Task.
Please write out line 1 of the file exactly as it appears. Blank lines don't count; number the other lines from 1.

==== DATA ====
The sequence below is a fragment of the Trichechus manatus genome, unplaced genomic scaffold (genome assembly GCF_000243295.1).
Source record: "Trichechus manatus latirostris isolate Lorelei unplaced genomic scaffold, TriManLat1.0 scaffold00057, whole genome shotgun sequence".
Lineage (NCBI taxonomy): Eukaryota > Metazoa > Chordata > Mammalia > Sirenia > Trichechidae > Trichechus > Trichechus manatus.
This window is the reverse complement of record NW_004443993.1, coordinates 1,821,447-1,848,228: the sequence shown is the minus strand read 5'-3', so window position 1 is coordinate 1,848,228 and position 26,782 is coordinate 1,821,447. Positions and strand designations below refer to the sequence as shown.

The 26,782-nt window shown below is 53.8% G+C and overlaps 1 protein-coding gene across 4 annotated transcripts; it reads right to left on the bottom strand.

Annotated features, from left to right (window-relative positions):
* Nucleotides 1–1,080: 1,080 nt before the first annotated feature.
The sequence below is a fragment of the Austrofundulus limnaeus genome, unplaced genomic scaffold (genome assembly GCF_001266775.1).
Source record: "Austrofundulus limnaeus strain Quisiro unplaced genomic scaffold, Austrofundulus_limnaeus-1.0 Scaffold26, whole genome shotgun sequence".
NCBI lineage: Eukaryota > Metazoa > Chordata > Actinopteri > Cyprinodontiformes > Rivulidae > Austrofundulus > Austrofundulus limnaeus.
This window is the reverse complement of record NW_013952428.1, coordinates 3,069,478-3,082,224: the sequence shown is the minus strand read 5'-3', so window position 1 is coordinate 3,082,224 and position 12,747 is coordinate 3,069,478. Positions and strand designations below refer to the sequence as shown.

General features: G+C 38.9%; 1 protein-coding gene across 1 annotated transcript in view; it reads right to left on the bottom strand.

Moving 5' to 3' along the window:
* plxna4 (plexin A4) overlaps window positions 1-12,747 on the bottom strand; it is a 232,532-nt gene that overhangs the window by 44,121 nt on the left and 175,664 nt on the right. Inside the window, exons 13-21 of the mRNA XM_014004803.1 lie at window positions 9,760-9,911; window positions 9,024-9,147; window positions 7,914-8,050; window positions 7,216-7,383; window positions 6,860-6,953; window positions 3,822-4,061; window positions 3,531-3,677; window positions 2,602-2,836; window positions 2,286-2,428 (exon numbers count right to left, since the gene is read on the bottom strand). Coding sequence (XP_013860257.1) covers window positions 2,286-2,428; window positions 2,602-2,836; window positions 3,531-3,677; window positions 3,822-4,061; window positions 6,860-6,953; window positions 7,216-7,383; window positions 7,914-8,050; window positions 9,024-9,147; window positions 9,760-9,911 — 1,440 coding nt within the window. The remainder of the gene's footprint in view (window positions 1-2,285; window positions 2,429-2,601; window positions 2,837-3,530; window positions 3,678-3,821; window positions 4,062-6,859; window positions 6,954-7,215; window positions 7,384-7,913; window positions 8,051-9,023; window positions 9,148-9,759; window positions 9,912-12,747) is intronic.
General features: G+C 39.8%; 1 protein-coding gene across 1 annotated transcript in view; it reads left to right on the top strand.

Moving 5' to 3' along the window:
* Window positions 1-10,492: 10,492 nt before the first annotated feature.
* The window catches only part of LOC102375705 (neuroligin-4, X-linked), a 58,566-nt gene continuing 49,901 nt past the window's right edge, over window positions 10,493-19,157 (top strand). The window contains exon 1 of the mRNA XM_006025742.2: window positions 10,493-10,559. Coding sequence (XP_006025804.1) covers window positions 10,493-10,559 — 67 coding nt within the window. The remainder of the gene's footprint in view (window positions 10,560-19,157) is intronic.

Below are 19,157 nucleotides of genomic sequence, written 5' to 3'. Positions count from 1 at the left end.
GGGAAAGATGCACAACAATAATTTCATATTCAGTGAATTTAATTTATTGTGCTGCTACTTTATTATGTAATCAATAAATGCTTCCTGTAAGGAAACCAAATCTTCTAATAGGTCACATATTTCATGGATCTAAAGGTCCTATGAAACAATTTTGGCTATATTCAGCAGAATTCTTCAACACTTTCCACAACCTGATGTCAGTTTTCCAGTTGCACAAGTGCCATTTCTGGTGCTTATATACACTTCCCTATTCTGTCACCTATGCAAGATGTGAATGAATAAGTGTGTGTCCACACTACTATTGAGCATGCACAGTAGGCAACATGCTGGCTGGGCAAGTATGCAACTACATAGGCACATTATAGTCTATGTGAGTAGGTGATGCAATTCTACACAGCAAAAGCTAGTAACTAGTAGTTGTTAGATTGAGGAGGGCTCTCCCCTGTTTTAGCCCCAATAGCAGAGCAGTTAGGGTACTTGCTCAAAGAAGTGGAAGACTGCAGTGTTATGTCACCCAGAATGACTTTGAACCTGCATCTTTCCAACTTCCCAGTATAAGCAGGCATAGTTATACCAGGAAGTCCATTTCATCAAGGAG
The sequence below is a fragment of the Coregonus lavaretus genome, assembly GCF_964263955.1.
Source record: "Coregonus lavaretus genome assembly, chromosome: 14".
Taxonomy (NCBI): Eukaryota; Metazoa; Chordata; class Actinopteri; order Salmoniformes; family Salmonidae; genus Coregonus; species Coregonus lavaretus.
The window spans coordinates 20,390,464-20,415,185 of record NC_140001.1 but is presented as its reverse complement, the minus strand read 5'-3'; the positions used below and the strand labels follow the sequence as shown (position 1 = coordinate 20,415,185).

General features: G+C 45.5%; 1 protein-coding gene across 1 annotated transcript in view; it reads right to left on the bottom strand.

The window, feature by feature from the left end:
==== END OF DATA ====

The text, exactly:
The sequence below is a fragment of the Trichechus manatus genome, unplaced genomic scaffold (genome assembly GCF_000243295.1).